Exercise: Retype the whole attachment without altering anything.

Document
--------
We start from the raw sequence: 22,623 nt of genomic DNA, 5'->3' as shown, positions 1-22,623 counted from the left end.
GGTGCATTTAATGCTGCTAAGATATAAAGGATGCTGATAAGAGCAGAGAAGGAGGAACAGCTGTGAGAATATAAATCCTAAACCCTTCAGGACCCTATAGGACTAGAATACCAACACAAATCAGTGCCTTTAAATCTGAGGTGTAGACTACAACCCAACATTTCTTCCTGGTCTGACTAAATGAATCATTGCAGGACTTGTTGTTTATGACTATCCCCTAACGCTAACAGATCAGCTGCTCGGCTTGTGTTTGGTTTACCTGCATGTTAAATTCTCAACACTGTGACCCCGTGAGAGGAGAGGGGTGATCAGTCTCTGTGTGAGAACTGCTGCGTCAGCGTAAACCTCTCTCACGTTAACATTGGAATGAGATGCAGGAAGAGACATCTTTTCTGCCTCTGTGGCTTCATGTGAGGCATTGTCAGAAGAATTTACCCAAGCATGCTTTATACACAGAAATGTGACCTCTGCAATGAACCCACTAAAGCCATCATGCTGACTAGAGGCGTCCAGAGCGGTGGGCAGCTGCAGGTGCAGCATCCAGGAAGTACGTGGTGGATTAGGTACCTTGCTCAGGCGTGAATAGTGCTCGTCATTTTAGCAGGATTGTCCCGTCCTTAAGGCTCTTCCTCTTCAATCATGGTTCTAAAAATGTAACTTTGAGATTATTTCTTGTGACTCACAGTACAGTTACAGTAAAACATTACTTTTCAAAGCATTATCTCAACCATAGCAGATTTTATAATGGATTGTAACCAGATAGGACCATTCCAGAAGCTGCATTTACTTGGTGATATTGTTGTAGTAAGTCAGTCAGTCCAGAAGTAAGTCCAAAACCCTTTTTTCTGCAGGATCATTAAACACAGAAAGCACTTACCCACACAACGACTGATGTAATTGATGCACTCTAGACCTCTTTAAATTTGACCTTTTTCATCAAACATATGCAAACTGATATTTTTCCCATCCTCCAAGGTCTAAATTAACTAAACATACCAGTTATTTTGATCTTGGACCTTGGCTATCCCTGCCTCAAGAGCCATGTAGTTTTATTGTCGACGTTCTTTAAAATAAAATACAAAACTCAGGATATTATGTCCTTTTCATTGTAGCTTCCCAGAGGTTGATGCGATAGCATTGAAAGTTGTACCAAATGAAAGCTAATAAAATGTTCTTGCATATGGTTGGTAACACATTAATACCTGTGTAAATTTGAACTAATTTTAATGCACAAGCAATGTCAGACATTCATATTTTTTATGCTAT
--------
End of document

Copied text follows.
We start from the raw sequence: 22,623 nt of genomic DNA, 5'->3' as shown, positions 1-22,623 counted from the left end.
GGTGCATTTAATGCTGCTAAGATATAAAGGATGCTGATAAGAGCAGAGAAGGAGGAACAGCTGTGAGAATATAAATCCTAAACCCTTCAGGACCCTATAGGACTAGAATACCAACACAAATCAGTGCCTTTAAATCTGAGGTGTAGACTACAACCCAACATTTCTTCCTGGTCTGACTAAATGAATCATTGCAGGACTTGTTGTTTATGACTATCCCCTAACGCTAACAGATCAGCTGCTCGGCTTGTGTTTGGTTTACCTGCATGTTAAATTCTCAACACTGTGACCCCGTGAGAGGAGAGGGGTGATCAGTCTCTGTGTGAGAACTGCTGCGTCAGCGTAAACCTCTCTCACGTTAACATTGGAATGAGATGCAGGAAGAGACATCTTTTCTGCCTCTGTGGCTTCATGTGAGGCATTGTCAGAAGAATTTACCCAAGCATGCTTTATACACAGAAATGTGACCTCTGCAATGAACCCACTAAAGCCATCATGCTGACTAGAGGCGTCCAGAGCGGTGGGCAGCTGCAGGTGCAGCATCCAGGAAGTACGTGGTGGATTAGGTACCTTGCTCAGGCGTGAATAGTGCTCGTCATTTTAGCAGGATTGTCCCGTCCTTAAGGCTCTTCCTCTTCAATCATGGTTCTAAAAATGTAACTTTGAGATTATTTCTTGTGACTCACAGTACAGTTACAGTAAAACATTACTTTTCAAAGCATTATCTCAACCATAGCAGATTTTATAATGGATTGTAACCAGATAGGACCATTCCAGAAGCTGCATTTACTTGGTGATATTGTTGTAGTAAGTCAGTCAGTCCAGAAGTAAGTCCAAAACCCTTTTTTCTGCAGGATCATTAAACACAGAAAGCACTTACCCACACAACGACTGATGTAATTGATGCACTCTAGACCTCTTTAAATTTGACCTTTTTCATCAAACATATGCAAACTGATATTTTTCCCATCCTCCAAGGTCTAAATTAACTAAACATACCAGTTATTTTGATCTTGGACCTTGGCTATCCCTGCCTCAAGAGCCATGTAGTTTTATTGTCGACGTTCTTTAAAATAAAATACAAAACTCAGGATATTATGTCCTTTTCATTGTAGCTTCCCAGAGGTTGATGCGATAGCATTGAAAGTTGTACCAAATGAAAGCTAATAAAATGTTCTTGCATATGGTTGGTAACACATTAATACCTGTGTAAATTTGAACTAATTTTAATGCACAAGCAATGTCAGACATTCATATTTTTTATGCTAT